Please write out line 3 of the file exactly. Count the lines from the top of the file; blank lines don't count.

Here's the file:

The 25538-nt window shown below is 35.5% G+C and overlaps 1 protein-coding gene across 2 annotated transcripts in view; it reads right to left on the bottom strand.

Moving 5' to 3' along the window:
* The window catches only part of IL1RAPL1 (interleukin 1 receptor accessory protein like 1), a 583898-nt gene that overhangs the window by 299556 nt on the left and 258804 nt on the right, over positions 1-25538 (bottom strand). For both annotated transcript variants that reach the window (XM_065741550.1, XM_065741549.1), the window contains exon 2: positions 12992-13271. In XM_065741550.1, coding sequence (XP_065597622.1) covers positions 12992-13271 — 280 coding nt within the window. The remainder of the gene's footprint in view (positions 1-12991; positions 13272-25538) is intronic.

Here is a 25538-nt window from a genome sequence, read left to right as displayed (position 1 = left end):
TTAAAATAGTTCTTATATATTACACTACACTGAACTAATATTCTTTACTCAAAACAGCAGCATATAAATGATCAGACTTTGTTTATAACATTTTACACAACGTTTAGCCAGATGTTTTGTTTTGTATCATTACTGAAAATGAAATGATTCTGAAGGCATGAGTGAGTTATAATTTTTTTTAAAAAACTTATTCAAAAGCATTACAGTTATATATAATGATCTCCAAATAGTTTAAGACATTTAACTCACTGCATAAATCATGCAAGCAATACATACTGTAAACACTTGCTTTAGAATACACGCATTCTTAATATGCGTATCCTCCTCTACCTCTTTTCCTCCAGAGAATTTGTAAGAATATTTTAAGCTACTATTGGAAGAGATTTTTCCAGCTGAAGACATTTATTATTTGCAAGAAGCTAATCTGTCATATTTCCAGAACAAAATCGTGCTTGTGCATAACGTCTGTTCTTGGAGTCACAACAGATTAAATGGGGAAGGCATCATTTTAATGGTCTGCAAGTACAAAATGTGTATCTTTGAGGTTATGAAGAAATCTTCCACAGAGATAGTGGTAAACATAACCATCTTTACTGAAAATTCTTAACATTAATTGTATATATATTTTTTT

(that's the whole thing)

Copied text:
* The window catches only part of IL1RAPL1 (interleukin 1 receptor accessory protein like 1), a 583898-nt gene that overhangs the window by 299556 nt on the left and 258804 nt on the right, over positions 1-25538 (bottom strand). For both annotated transcript variants that reach the window (XM_065741550.1, XM_065741549.1), the window contains exon 2: positions 12992-13271. In XM_065741550.1, coding sequence (XP_065597622.1) covers positions 12992-13271 — 280 coding nt within the window. The remainder of the gene's footprint in view (positions 1-12991; positions 13272-25538) is intronic.